We've been awfully quiet for the past week or so. Sorry for the long silence, but Andrew is about to stagger over the finish line for a catalogue deadline, and then he promises to tell you all about his trip east for Winterthur's Furniture Forum and the Philadelphia shows.
Meanwhile, I've been working a little on our transcription project. Joshua Shipman was one of the early settlers in Marietta, Ohio, and his name kept popping up during Andrew's thesis research. We were so disappointed to discover that although the Washington County Public Library had a Shipman document, it was just what appeared to be the front page of his daybook. But, while combing through a box of miscellaneous papers related to early Marietta history, Andrew came across a daybook and thought, "Hmm. This seems to be about the same size as that Shipman page." A comparison immediately revealed that he was right and in one of those magic research moments, this daybook transformed into an important resource.
Shipman's daybook, which covers the years of 1796 to 1803, shows what a booming town Marietta was. In the first three years or so, he produced over 70 pieces of furniture, some of them very specific forms. It also shows what diversity was necessary to earn a living - a talented cabinetmaker, Shipman also records entries for fence-building, pulleys for the ship industry, and renting out oxen. We're hoping that a complete transcription and study of the daybook will offer some insight into the life of the average frontier cabinetmaker as well as shed some light on how hard settlers worked to create a sense of civilization through stylish homes.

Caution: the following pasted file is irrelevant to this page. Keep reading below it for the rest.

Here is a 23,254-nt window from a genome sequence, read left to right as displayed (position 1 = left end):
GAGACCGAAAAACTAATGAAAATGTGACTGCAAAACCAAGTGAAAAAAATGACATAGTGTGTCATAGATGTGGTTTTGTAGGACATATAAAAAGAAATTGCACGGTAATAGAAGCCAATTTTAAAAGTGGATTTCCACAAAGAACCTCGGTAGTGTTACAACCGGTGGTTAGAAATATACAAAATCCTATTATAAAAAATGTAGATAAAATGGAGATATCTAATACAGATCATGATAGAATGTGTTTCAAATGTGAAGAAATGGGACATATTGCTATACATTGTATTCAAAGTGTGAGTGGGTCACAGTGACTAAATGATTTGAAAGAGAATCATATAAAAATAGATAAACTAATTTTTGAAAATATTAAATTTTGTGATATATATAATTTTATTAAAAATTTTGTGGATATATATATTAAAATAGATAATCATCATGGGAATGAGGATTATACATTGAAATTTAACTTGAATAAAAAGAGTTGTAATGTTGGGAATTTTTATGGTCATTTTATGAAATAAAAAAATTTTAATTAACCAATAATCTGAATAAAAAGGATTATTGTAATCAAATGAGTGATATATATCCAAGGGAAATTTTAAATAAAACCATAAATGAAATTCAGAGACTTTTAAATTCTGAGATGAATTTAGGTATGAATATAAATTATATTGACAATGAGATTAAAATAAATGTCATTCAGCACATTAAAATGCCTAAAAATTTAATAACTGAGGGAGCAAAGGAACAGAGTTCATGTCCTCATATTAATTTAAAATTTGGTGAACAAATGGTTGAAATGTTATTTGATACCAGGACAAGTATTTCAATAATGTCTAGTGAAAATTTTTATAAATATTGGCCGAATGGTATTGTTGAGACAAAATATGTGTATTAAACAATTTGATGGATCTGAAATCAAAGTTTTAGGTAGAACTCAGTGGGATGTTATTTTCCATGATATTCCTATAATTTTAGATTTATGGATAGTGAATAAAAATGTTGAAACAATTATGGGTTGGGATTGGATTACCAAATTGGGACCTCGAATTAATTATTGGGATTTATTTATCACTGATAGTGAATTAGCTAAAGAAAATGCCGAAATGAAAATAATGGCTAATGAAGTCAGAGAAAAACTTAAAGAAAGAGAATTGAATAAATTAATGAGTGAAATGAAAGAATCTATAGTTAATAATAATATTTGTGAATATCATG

Every time we start a project, I discover all over again how fascinating it is to rummage around in the documentary record and try to construct lives for people. Especially with research centering around an early small town, it seems that you often start to feel as though you know the people. Their names certainly become familiar, and somehow, I find myself able to recite the names of more people living in Marietta in 1790 than living in Sunbury in 2009. You start to build hopes for them, these people that you can never truly know and, more importantly, these people whose fates have long been sealed, to feel sad when you see an entry in Shipman's daybook for a child's coffin or to feel a kinship when you see inventories with more books than chairs.
Research is one of the most life-affirming things I've ever done - seeing the continuity of human hopes and experiences, the way we all struggle to carve out a space for ourselves or to feather our nests a little more comfortably. With the nation struggling in such a fashion, I find it comforting to look back, to remember the terrible shape America was in immediately after the Revolution, with debts and political rifts and uncertainty, and to know that in the microcosm of a little muddy Ohio River town, people were still going about the business of living: treasuring books, fixing up their homes, working hard to support their families. Life does, in fact, go on.